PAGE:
1. Go to www.wordpress.com
2. Click on "Get Started" to register for a blog
3. Name your blog.... "YourName.wordpress.com", for example
4. Choose a simple and professional theme from the options
5. Go to the "edit" dashboard
6. Select the "add pages" option
Create three pages to start with:
- an introduction page
- an educational history page
- a work experience page
If you already have a CV, you can add the text from your CV to the relevant areas of your pages.
Jazz it up
The beauty of the online portfolio is that you can make it much more interactive than a paper CV. This means that hyperlinks, images and even video clips are all welcome
You can add a hyperlink to really add dimension to your portfolio. Add the page for your university degree module, for example, and the viewer can view the modules that you are studying. You can link to essays or published work as well so that an employer can get a good idea of the quality of your work.
Voluntary opportunities don't often get the attention they deserve on a standard CV. People often get involved in really interesting and varied activities in a voluntary capacity and all sorts of skills are gained that could be transferable to any job. Hyper link to any voluntary project that you have been involved in and include images of you volunteering, if possible.
You can insert video clips - handy, not just for media students! If you have a short presentation that you would like to share for example you can add it as a video clip. You could think about adding a PowerPoint of your main skills for a good visual effect.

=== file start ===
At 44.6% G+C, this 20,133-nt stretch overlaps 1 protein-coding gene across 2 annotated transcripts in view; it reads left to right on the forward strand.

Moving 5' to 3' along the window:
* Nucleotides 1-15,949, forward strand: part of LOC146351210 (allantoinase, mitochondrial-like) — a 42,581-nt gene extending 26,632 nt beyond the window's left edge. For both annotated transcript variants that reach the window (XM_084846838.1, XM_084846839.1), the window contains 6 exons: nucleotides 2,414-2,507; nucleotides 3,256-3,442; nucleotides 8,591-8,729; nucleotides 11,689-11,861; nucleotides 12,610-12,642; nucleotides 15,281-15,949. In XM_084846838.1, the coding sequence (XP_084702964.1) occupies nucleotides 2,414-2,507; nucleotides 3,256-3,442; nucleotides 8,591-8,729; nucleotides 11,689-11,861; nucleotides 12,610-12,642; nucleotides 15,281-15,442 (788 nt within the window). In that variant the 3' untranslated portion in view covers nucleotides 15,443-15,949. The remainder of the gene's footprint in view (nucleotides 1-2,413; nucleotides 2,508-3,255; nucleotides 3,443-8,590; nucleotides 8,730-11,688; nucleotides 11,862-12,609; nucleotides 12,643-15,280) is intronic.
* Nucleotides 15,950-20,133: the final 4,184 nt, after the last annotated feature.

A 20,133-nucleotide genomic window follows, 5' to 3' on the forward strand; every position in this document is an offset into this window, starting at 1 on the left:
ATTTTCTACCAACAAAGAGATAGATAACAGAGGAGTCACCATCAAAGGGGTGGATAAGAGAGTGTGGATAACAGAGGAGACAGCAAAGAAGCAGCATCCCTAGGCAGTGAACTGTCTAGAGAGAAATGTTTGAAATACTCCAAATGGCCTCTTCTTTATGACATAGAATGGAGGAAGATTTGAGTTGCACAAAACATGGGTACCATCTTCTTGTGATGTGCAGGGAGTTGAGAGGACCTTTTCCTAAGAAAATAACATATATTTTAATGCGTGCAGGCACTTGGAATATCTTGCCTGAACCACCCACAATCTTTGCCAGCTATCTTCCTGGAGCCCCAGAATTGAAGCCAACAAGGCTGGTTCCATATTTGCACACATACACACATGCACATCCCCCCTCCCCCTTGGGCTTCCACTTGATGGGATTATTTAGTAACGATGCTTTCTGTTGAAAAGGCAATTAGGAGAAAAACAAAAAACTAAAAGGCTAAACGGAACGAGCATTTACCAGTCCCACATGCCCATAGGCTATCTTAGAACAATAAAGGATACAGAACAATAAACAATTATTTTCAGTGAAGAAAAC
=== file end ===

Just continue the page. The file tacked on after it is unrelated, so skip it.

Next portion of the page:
Employers like information when they are making a choice as to whether employ someone or not. The more information you can give them, the more comfortable they will feel about their decision. Add a professional image of yourself and dedicate a short summary to your interests outside of work.
How to share your portfolio
You can share your online portfolio easily. Add a link to it on your paper CV under the personal details section.
Add the link to your LinkedIn profile to add more interesting information to what can sometimes be a bland affair.
It's a good idea to add the link to your portfolio in the email that you send your application or CV with. You can use this, for example:
Dear Mr Smith,
Re: Marketing Assistant at HYO.
I would like to apply for the above position and I have attached my CV for your consideration.
I have a number of skills gained from working on marketing projects. I have outlined these in an online portfolio which you can view at www.wordpressaddress.com
Thank you for taking the time to view my CV and my portfolio and I look forward to hopefully hearing from you soon.
The added benefit of the portfolio is that when you are found online, you are in control of the content and the impression that you are giving.
Your portfolio has been created specifically with the employer, and the job, in mind, and you have hopefully crafted it to perfection. It's much better to be found online in this controlled way than it is for the employer to stumble across you on Facebook or Twitter.
Good luck with creating your portfolio. If you need any help, get in touch with me - I would be happy to look over your online portfolio and give you advice.